- Large waist circumference — a waistline that measures at least 35 inches (89 centimeters) for women and 40 inches (102 centimeters) for men
- High triglyceride level — 150 milligrams per deciliter,(mg/dL), or 1.7 millimoles per liter (mmol/L), or higher of this type of fat found in blood
- Reduced high-density lipoprotein (HDL) cholesterol — less than 40 mg/dL (1.04 mmol/L) in men or less than 50 mg/dL (1.3 mmol/L) in women of this "good" cholesterol
- Increased blood pressure — 130/85 millimeters of mercury (mm Hg) or higher
- Elevated fasting blood sugar — 100 mg/dL (5.6 mmol/L) or higher
If aggressive lifestyle changes such as diet and exercise aren't enough, your doctor might suggest medications to help control your blood pressure, cholesterol levels and blood glucose.
Preparing for an appointment
You're likely to start by seeing your primary care provider. Or you may be referred immediately to a doctor who specializes in diabetes and other endocrine disorders (endocrinologist) or one who specializes in heart disease (cardiologist).
What you can do
When you make the appointment, ask if there's anything you need to do in advance, such as fasting for a specific test. Make a list of:
- Your symptoms, including any that seem unrelated to the reason for your appointment
- Key personal information, including major stresses, recent life changes and family medical history
- All medications, vitamins or other supplements you take, including the doses
- Questions to ask your doctor
Take a family member or friend along, if possible, to help you remember the information you're given.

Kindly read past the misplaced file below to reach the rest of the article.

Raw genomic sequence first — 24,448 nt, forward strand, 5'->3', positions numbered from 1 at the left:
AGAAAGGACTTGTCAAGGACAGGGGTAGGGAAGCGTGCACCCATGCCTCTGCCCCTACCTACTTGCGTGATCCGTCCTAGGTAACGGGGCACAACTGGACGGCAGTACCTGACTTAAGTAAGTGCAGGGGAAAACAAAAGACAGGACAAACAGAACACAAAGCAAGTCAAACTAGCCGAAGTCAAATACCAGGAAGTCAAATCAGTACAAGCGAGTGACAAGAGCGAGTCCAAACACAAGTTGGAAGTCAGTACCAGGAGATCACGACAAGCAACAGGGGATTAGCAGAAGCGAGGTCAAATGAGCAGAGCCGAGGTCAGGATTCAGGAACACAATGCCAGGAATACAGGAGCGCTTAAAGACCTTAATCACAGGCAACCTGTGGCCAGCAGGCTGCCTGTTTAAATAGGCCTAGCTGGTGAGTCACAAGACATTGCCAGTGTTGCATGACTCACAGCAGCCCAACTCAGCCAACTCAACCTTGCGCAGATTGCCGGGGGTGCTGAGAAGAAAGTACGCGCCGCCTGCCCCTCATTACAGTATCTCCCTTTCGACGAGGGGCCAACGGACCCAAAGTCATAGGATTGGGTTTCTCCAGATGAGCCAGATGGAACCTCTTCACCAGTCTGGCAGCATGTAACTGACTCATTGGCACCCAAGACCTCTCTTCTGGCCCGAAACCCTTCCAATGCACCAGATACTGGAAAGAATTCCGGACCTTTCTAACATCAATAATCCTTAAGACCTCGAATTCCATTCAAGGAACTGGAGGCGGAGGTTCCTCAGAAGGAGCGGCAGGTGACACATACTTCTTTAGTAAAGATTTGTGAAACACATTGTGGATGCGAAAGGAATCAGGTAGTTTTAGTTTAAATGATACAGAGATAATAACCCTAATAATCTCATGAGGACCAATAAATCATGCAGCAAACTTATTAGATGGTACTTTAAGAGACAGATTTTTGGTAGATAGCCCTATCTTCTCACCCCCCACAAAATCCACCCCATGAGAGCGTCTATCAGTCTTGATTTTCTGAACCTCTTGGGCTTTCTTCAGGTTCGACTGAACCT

For metabolic syndrome, basic questions to ask your doctor include:
- What's likely causing my condition?
- What are other possible causes?
- What tests do I need?
- Is my condition likely temporary or chronic?
- What's the best course of action?
- Will losing weight help my condition?
- I have these other health conditions. How can I best manage them together?
- Should I see a specialist?
- Are there brochures or other printed material I can have? What websites do you recommend?
Don't hesitate to ask other questions.
What to expect from your doctor
Your doctor is likely to ask about your diet, exercise and other lifestyle habits.
Lifestyle and home remedies
A lifelong commitment to a healthy lifestyle is usually required to prevent serious health problems, such as diabetes and heart disease. This includes:
- Being physically active. Doctors recommend getting 30 or more minutes of moderate-intensity exercise, such as brisk walking, daily. Look for ways to increase activity, such as walking instead of driving and using stairs instead of elevators when possible.
- Losing weight. Weight loss and maintaining a healthy weight can reduce insulin resistance and blood pressure and decrease your risk of diabetes.
- Eating healthfully. The Dietary Approaches to Stop Hypertension (DASH) diet and the Mediterranean diet, like many healthy-eating plans, limit unhealthy fats and emphasize fruits, vegetables, fish and whole grains. Both dietary approaches have been found to offer important health benefits — in addition to weight loss — for people who have components of metabolic syndrome.
- Stopping smoking. Smoking cigarettes worsens the health consequences of metabolic syndrome. Talk to your doctor if you need help quitting.
- Managing stress. Physical activity, meditation, yoga and other programs can help you handle stress and improve your emotional and physical health.
Last updated: March 19th, 2016